"Moving along: Section Two deals with what we will call the Marsten Drive. Using an array of Marsten Devices, altered and arranged as you see on your displays, the Marsten Drive will create a field or ‘bubble' of hyperspace around an object - a ship, for example - allowing that object to propel itself at a speed of ten or more times that of light, as observed relative to Einsteinian space. As you see on your displays, our calculations indicate that physical laws are somewhat different in this form of hyperspace, in that there seems to be a kind of ‘friction' or ‘drag' on the object thus being propelled, so that constant acceleration or ‘thrust' must be applied to maintain constant velocity, very much like a conventional aircraft traveling through an atmosphere. I believe this ‘drag' to be gravitational in nature and can most simply describe it as the underlying fabric, the ‘aether' if you will, of space itself. I imagine our successors will still be quite frustrated by this phenomenon far into the future, since the best theories we can come up with to explain it most closely match those of the blind, blundering experiments to measure just such an ‘aether' in normal space early in the previous century.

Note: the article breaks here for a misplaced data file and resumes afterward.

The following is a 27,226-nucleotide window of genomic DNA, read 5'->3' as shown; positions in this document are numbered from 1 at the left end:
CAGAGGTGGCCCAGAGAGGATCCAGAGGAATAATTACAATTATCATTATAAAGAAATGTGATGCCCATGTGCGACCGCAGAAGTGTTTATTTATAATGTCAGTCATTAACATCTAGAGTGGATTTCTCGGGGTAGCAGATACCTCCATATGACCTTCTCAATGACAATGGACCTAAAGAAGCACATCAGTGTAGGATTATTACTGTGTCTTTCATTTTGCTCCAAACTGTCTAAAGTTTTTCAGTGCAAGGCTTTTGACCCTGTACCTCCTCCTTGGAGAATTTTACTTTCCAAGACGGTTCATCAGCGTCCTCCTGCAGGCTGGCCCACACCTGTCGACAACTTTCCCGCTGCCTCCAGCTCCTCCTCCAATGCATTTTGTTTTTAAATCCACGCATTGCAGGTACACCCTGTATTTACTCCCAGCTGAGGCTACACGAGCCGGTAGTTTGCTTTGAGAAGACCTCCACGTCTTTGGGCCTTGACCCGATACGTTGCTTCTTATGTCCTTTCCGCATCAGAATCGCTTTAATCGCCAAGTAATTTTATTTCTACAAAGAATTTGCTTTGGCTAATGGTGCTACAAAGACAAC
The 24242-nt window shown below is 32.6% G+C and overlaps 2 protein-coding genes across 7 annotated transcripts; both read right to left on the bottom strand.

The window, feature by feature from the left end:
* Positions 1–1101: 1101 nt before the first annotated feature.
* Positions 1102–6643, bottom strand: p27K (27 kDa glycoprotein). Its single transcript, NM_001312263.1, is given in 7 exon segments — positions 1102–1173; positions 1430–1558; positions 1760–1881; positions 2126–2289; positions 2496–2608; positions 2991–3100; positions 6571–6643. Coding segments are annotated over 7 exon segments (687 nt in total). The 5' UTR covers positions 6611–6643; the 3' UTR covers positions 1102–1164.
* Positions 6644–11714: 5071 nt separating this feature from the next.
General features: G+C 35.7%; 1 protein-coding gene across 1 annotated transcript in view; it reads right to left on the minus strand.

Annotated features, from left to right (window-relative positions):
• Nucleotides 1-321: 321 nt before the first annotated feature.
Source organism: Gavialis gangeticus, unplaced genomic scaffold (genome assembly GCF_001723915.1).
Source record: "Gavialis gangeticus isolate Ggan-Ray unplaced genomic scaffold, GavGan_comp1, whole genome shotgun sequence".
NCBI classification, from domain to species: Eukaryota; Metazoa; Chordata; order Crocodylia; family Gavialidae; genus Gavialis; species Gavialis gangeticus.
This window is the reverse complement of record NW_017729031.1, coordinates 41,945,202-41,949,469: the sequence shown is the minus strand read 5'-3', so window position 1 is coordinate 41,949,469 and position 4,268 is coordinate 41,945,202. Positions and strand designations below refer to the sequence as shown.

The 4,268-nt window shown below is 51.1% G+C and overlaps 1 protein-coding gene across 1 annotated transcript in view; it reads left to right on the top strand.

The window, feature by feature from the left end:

"Now, for ‘desert' as Dr. Tallenbeck calls it. The discovery of the theory of the Marsten Device led my team to wonder what would happen if the tachyon beam were altered in various ways. In our computer simulations, if so much power at such a modulation were fed to such a device, such an effect was observed; what, we asked ourselves, would happen if more power were supplied, at different modulations, to a somewhat different device? Eventually we arrived at the theory of the Marsten Drive, but before that we discovered what you will find in Section Three, which for convenience I suppose we must call the Marsten Gun...."
Marsten, Bjolnir and Tallenbeck were by themselves in Bjolnir's office. Tallenbeck said to Vetter Aerospace's chief of security, "The kind of machinery we will need - the kind of precision, that is - well, there are very few sources. Perhaps half of them are here in the United States, but they are owned by the government and are used in the manufacture of nuclear weapons."